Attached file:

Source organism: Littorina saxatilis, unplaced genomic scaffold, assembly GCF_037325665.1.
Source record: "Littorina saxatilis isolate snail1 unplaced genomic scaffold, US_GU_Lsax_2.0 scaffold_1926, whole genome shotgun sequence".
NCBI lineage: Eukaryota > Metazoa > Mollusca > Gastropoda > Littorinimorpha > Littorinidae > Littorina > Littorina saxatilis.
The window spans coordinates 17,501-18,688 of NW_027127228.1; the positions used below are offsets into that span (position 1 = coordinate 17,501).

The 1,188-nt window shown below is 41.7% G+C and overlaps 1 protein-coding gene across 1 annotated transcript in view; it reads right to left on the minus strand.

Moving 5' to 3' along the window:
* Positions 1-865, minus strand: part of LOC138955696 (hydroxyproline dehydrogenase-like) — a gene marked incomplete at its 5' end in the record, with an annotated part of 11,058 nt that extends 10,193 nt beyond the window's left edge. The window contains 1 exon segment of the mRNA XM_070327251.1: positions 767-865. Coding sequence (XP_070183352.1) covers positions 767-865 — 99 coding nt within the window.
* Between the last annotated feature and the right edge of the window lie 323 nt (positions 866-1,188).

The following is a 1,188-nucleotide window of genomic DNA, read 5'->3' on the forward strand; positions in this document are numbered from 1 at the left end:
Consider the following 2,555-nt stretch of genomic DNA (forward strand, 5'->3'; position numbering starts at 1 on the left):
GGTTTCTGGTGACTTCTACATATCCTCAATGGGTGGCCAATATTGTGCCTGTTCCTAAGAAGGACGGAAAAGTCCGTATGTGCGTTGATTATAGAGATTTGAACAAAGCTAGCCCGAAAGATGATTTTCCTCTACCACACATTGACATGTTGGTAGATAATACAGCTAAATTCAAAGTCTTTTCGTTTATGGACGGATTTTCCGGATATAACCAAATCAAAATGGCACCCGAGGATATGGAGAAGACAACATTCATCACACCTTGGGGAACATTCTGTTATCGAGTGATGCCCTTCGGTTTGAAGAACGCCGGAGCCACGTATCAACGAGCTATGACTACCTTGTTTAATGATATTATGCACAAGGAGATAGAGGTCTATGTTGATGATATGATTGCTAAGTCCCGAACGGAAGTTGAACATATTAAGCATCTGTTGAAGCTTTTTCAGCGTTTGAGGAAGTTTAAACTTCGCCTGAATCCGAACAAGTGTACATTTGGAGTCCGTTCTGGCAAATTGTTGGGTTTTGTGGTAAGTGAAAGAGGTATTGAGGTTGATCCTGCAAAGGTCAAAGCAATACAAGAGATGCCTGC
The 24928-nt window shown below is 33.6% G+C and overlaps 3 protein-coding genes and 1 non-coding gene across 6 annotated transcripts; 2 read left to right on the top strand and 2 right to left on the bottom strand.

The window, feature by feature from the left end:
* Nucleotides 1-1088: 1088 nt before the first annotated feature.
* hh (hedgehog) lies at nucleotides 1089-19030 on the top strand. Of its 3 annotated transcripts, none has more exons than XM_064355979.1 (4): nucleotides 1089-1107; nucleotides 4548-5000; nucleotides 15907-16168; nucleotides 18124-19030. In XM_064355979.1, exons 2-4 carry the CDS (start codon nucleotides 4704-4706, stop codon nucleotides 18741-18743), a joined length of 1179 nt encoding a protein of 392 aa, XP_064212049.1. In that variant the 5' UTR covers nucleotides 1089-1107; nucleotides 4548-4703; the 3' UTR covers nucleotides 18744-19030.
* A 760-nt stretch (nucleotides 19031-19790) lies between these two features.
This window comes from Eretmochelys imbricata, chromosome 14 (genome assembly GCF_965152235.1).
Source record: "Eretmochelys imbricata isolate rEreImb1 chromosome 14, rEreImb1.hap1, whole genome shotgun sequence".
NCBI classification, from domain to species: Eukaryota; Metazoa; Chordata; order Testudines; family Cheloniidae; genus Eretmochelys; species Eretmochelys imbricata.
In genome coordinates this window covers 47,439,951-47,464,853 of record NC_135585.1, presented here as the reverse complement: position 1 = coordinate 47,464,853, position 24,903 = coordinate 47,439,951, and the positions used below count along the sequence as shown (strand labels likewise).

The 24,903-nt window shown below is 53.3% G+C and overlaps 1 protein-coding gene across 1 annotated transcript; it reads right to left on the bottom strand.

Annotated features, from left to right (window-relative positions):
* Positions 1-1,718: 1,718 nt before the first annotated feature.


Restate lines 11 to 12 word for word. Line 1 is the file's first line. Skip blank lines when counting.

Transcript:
GGTTTCTGGTGACTTCTACATATCCTCAATGGGTGGCCAATATTGTGCCTGTTCCTAAGAAGGACGGAAAAGTCCGTATGTGCGTTGATTATAGAGATTTGAACAAAGCTAGCCCGAAAGATGATTTTCCTCTACCACACATTGACATGTTGGTAGATAATACAGCTAAATTCAAAGTCTTTTCGTTTATGGACGGATTTTCCGGATATAACCAAATCAAAATGGCACCCGAGGATATGGAGAAGACAACATTCATCACACCTTGGGGAACATTCTGTTATCGAGTGATGCCCTTCGGTTTGAAGAACGCCGGAGCCACGTATCAACGAGCTATGACTACCTTGTTTAATGATATTATGCACAAGGAGATAGAGGTCTATGTTGATGATATGATTGCTAAGTCCCGAACGGAAGTTGAACATATTAAGCATCTGTTGAAGCTTTTTCAGCGTTTGAGGAAGTTTAAACTTCGCCTGAATCCGAACAAGTGTACATTTGGAGTCCGTTCTGGCAAATTGTTGGGTTTTGTGGTAAGTGAAAGAGGTATTGAGGTTGATCCTGCAAAGGTCAAAGCAATACAAGAGATGCCTGC
The 24928-nt window shown below is 33.6% G+C and overlaps 3 protein-coding genes and 1 non-coding gene across 6 annotated transcripts; 2 read left to right on the top strand and 2 right to left on the bottom strand.